By Brigid Sweeney February 09, 2018
Jason Klein and Brad Shaffer, buddies since their 9-year-old hockey-playing days in the northwest suburbs, started talking about opening a bar in 2009. But after assessing the competitive landscape and the capital required, they nixed the idea. At the time, Klein was a dedicated Miller Lite drinker.
Today, his drinking habits and career ambitions have shifted considerably. Klein, 35, and Shaffer, 34, own Spiteful Brewing, a two-month-old brewery and taproom next to Half Acre Beer in the city’s Bowmanville neighborhood. More than a decade after its founders opted out of the bar scene, Spiteful is one of the small, no-frills taprooms that are gaining fans and making traditional taverns and Big Beer nervous.
“The beer category has been soft the past couple of years, and on-premise (the industry term for bars, stadiums and other places people consume booze) has been down while taprooms have been gaining in prominence,” acknowledges Pete Marino, president of Chicago-based MillerCoors’ craft and import division. “It’s been a zero-sum game.”
The number of taprooms—similar to brewpubs, minus the restaurant component—has exploded over the past decade as states have amended laws, allowing small brewers to distribute directly to consumers.
In Illinois, a 2011 law gave small brewers the right to self-distribute 7,500 barrels a year, provided they made no more than 15,000 barrels annually. (It’s tough to estimate the number of taprooms in Illinois because, though they’re regulated, they’re not tracked as a separate category by the state. There are an estimated 6,000 craft breweries in the country.) The law has twice been amended to take into account breweries’ rapid growth; today, brewers can self-distribute as long as they produce fewer than 120,000 barrels each year.
That’s led to the demise of some neighborhood bars, data suggests. The national number of “on-premise drinking establishments” has fallen 6.3 percent since 2010, to 43,118 last year, per the Bureau of Labor Statistics. Traffic to these places fell 3.6 percent in 2017, according to Nielsen data analyzed by MillerCoors. At the same time, an estimated 9 percent of national bar traffic is now going through taprooms and brewpubs. In Chicago, it’s 12 percent.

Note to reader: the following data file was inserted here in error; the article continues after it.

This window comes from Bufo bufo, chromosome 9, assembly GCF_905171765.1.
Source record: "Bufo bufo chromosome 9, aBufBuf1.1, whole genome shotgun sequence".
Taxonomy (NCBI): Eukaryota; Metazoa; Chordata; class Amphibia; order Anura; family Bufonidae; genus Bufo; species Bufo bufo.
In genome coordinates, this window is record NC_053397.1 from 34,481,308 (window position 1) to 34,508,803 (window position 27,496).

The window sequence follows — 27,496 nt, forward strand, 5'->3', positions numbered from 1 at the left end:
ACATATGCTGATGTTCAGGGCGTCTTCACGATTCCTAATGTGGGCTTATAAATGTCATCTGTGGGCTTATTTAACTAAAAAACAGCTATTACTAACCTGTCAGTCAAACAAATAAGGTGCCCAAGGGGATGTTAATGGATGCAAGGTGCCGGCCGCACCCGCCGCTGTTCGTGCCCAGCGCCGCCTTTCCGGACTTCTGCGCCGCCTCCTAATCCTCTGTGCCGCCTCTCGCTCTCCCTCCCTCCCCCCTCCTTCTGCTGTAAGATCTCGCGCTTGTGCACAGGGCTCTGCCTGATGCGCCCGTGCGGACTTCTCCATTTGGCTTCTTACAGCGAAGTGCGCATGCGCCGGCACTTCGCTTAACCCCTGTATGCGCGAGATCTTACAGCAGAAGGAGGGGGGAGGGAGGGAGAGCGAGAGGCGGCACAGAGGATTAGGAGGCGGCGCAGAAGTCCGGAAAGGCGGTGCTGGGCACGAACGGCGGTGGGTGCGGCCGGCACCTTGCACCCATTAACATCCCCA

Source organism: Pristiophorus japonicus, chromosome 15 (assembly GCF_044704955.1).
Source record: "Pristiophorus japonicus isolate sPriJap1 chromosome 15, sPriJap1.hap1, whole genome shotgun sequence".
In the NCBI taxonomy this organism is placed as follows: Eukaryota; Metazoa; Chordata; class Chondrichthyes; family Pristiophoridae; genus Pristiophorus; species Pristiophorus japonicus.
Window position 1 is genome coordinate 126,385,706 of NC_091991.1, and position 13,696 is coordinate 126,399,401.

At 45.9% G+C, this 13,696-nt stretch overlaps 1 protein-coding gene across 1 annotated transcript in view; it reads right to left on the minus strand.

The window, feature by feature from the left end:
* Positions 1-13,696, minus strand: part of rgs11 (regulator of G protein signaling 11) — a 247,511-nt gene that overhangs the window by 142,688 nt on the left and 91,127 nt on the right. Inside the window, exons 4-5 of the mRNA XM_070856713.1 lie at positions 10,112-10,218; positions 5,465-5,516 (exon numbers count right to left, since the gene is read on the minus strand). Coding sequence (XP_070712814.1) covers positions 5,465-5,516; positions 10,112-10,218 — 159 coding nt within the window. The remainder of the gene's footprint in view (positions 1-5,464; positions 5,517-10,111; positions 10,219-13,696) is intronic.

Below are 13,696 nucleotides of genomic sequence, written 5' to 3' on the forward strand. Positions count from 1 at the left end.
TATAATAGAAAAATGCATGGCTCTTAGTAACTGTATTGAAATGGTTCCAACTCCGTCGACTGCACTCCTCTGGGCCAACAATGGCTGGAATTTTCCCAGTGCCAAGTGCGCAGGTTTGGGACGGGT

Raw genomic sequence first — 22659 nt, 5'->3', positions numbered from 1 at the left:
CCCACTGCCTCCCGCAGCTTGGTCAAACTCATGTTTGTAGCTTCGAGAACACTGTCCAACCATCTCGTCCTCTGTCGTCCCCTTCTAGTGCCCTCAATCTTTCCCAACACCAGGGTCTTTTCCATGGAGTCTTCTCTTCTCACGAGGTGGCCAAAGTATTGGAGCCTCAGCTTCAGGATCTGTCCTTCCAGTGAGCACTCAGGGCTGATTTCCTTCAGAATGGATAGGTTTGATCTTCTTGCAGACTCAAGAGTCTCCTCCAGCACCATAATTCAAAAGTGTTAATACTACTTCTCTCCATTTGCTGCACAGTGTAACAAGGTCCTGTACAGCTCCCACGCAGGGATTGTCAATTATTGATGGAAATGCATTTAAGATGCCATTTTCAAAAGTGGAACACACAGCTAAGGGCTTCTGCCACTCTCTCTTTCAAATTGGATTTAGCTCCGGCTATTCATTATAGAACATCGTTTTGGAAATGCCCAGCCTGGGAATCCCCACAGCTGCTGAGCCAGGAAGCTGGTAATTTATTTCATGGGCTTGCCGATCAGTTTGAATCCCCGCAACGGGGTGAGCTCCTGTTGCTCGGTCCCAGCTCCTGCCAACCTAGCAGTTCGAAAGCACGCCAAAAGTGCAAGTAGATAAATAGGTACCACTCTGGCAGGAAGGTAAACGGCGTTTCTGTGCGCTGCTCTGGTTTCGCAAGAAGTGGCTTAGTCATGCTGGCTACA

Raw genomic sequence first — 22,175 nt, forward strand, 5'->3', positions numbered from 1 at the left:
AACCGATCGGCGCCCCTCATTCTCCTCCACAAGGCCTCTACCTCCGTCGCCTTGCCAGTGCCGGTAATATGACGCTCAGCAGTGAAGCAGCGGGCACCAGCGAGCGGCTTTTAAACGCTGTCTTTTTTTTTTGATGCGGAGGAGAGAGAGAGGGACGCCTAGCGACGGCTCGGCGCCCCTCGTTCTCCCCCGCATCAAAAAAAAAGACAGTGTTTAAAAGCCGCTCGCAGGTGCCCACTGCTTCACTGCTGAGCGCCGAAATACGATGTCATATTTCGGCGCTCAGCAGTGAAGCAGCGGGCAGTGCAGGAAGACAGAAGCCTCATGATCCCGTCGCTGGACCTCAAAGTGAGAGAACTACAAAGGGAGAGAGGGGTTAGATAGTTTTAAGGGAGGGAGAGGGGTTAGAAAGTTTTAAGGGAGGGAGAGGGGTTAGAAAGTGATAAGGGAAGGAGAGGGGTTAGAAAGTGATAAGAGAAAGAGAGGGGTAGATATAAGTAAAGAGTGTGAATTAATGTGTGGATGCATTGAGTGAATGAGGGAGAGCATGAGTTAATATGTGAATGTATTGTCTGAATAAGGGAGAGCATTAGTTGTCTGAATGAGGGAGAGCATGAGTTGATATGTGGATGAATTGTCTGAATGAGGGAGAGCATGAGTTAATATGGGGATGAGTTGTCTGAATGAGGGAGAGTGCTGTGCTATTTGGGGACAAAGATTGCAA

“Creating new places to drink does not create more drinkers,” says Lester Jones, chief economist at the National Beer Wholesalers Association. Even as taprooms have exploded, “demand for alcoholic beverages has been steady for a number of years, at roughly 2.5 gallons per drinker per year.”
Some in the craft industry argue that’s not quite right. “A lot of people complain about taprooms taking away business, but I don’t think that’s the case,” says Spiteful’s Klein. “It’s a different experience. Bars are losing market share because customer tastes and palates are changing, not because we’re stealing their business.”
He says that Spiteful and other taprooms, with their industrial-simple interiors, relaxed vibe and dog-friendliness, bring in young families with strollers, older couples on early weekend afternoons—not an average bar’s typical clientele. They are also likely to offer food trucks parked nearby, board games and flights of beer that allow patrons to taste several offerings in a sitting.
Taprooms can help increase demand for craft beers also sold in bars, Klein says. Data from the Brewers Association, craft beer’s trade group, backs up his point. A 2017 study conducted with Nielsen showed that 40 percent of taproom visits did not replace a planned trip to a bar. Another 24 percent of visits came in addition to bar visits. Still, 30 percent of taproom trips do replace bar visits, the study found.
MillerCoors is responding to the issue by embracing taprooms at the same time it provides its bar customers with technology to optimize its beer mix and win back drinkers. The beer giant owns a handful of taprooms after buying craft breweries, including Saint Archer in San Diego and Hop Valley in Eugene, Ore. It also operates a 30,000-square-foot brewpub in Denver, which serves as an innovation facility for its Blue Moon brand.
Taprooms offer “a great opportunity for customer feedback,” Marino says, noting that two recent Blue Moon releases—Mango Wheat and Pacific Apricot Wheat—were created and tested at the Denver taproom.
He’s quick to point out, however, that nothing can replace the role played by bars. The 2.8 million barrels of beer sold via brewpubs and taprooms still represent only 1 percent of overall U.S. beer sales volume. “We firmly believe beer brands are built in the on-premise world,” Marino says. “It’s where we walk around with a branded vessel in our hands.”
To help its bar partners fight back, MillerCoors invested in software-based analytics tools that help each bar determine its optimal beer mix and a promotion schedule based on demographic information. That might mean introducing more sessionable offerings, which have an alcohol by volume of no more than 4 percent—which keep people in bars longer instead of “ordering one huge hop bomb and going home,” Marino says.
Back at Spiteful, Klein couldn’t be happier with his taproom, hard-won after years of brewing in a 400-square-foot Ravenswood basement. “It’s been really exciting to have a space to interact with people who have been drinking our beers for years, and it’s been gratifying to see the diversity of our customers,” he says. “We set out to open a bar, and now we’ve closed the loop.”